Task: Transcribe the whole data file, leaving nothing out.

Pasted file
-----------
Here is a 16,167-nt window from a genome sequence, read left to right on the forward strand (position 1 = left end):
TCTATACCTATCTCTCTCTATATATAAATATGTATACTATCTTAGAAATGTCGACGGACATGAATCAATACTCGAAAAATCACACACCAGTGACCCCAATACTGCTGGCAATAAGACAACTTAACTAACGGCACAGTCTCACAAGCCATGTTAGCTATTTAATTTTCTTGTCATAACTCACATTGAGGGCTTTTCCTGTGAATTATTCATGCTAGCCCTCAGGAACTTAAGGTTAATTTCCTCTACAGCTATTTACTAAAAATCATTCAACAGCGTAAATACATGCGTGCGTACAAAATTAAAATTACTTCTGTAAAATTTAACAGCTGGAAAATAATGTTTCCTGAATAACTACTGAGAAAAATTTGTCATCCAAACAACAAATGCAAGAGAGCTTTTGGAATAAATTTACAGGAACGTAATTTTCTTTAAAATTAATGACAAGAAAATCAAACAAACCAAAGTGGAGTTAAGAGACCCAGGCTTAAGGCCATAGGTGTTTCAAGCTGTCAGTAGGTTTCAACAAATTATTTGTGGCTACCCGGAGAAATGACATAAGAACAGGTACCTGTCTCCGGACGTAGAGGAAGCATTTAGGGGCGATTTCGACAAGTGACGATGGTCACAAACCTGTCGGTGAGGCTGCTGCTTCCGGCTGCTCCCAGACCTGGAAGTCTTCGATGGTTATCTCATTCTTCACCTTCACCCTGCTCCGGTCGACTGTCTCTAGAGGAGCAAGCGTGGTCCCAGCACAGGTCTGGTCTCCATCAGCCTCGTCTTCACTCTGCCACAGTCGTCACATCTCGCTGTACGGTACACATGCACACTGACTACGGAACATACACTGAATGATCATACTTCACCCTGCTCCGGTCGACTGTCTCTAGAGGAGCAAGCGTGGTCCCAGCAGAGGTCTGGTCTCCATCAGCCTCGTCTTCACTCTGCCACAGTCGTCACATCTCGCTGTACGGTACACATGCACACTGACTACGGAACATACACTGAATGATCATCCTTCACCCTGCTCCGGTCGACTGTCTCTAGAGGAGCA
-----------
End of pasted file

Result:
Here is a 16,167-nt window from a genome sequence, read left to right on the forward strand (position 1 = left end):
TCTATACCTATCTCTCTCTATATATAAATATGTATACTATCTTAGAAATGTCGACGGACATGAATCAATACTCGAAAAATCACACACCAGTGACCCCAATACTGCTGGCAATAAGACAACTTAACTAACGGCACAGTCTCACAAGCCATGTTAGCTATTTAATTTTCTTGTCATAACTCACATTGAGGGCTTTTCCTGTGAATTATTCATGCTAGCCCTCAGGAACTTAAGGTTAATTTCCTCTACAGCTATTTACTAAAAATCATTCAACAGCGTAAATACATGCGTGCGTACAAAATTAAAATTACTTCTGTAAAATTTAACAGCTGGAAAATAATGTTTCCTGAATAACTACTGAGAAAAATTTGTCATCCAAACAACAAATGCAAGAGAGCTTTTGGAATAAATTTACAGGAACGTAATTTTCTTTAAAATTAATGACAAGAAAATCAAACAAACCAAAGTGGAGTTAAGAGACCCAGGCTTAAGGCCATAGGTGTTTCAAGCTGTCAGTAGGTTTCAACAAATTATTTGTGGCTACCCGGAGAAATGACATAAGAACAGGTACCTGTCTCCGGACGTAGAGGAAGCATTTAGGGGCGATTTCGACAAGTGACGATGGTCACAAACCTGTCGGTGAGGCTGCTGCTTCCGGCTGCTCCCAGACCTGGAAGTCTTCGATGGTTATCTCATTCTTCACCTTCACCCTGCTCCGGTCGACTGTCTCTAGAGGAGCAAGCGTGGTCCCAGCACAGGTCTGGTCTCCATCAGCCTCGTCTTCACTCTGCCACAGTCGTCACATCTCGCTGTACGGTACACATGCACACTGACTACGGAACATACACTGAATGATCATACTTCACCCTGCTCCGGTCGACTGTCTCTAGAGGAGCAAGCGTGGTCCCAGCAGAGGTCTGGTCTCCATCAGCCTCGTCTTCACTCTGCCACAGTCGTCACATCTCGCTGTACGGTACACATGCACACTGACTACGGAACATACACTGAATGATCATCCTTCACCCTGCTCCGGTCGACTGTCTCTAGAGGAGCA